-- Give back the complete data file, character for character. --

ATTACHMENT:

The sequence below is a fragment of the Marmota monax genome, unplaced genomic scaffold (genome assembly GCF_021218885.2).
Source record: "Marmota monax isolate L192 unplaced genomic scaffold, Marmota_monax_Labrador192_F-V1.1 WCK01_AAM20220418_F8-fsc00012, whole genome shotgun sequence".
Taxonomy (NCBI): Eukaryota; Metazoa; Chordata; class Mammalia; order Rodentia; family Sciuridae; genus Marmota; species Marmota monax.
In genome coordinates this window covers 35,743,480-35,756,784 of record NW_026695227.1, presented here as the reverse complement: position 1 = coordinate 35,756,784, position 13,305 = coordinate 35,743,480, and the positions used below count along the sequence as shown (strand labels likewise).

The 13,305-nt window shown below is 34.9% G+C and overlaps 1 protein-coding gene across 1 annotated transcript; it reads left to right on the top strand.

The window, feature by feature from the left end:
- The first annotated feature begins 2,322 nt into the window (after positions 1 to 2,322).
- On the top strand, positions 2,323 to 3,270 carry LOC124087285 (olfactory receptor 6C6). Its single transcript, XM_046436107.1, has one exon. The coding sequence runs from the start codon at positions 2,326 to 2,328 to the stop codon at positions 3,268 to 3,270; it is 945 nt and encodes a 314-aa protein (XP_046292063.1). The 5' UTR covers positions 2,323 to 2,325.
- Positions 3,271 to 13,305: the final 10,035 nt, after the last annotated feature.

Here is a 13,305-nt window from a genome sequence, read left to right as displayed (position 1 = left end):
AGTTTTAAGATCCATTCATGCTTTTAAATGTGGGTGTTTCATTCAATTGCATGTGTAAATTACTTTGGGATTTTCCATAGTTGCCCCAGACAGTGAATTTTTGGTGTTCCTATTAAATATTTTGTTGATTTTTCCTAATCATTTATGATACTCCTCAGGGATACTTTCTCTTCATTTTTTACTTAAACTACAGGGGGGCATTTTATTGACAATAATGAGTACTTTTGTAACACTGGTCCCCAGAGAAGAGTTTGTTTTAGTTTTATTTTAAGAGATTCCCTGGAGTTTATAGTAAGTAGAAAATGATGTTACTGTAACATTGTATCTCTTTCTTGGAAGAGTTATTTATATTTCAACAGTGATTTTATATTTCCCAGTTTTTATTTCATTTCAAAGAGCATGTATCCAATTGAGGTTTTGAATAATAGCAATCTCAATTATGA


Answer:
The sequence below is a fragment of the Marmota monax genome, unplaced genomic scaffold (genome assembly GCF_021218885.2).
Source record: "Marmota monax isolate L192 unplaced genomic scaffold, Marmota_monax_Labrador192_F-V1.1 WCK01_AAM20220418_F8-fsc00012, whole genome shotgun sequence".
Taxonomy (NCBI): Eukaryota; Metazoa; Chordata; class Mammalia; order Rodentia; family Sciuridae; genus Marmota; species Marmota monax.
In genome coordinates this window covers 35,743,480-35,756,784 of record NW_026695227.1, presented here as the reverse complement: position 1 = coordinate 35,756,784, position 13,305 = coordinate 35,743,480, and the positions used below count along the sequence as shown (strand labels likewise).

The 13,305-nt window shown below is 34.9% G+C and overlaps 1 protein-coding gene across 1 annotated transcript; it reads left to right on the top strand.

The window, feature by feature from the left end:
- The first annotated feature begins 2,322 nt into the window (after positions 1 to 2,322).
- On the top strand, positions 2,323 to 3,270 carry LOC124087285 (olfactory receptor 6C6). Its single transcript, XM_046436107.1, has one exon. The coding sequence runs from the start codon at positions 2,326 to 2,328 to the stop codon at positions 3,268 to 3,270; it is 945 nt and encodes a 314-aa protein (XP_046292063.1). The 5' UTR covers positions 2,323 to 2,325.
- Positions 3,271 to 13,305: the final 10,035 nt, after the last annotated feature.

Here is a 13,305-nt window from a genome sequence, read left to right as displayed (position 1 = left end):
AGTTTTAAGATCCATTCATGCTTTTAAATGTGGGTGTTTCATTCAATTGCATGTGTAAATTACTTTGGGATTTTCCATAGTTGCCCCAGACAGTGAATTTTTGGTGTTCCTATTAAATATTTTGTTGATTTTTCCTAATCATTTATGATACTCCTCAGGGATACTTTCTCTTCATTTTTTACTTAAACTACAGGGGGGCATTTTATTGACAATAATGAGTACTTTTGTAACACTGGTCCCCAGAGAAGAGTTTGTTTTAGTTTTATTTTAAGAGATTCCCTGGAGTTTATAGTAAGTAGAAAATGATGTTACTGTAACATTGTATCTCTTTCTTGGAAGAGTTATTTATATTTCAACAGTGATTTTATATTTCCCAGTTTTTATTTCATTTCAAAGAGCATGTATCCAATTGAGGTTTTGAATAATAGCAATCTCAATTATGA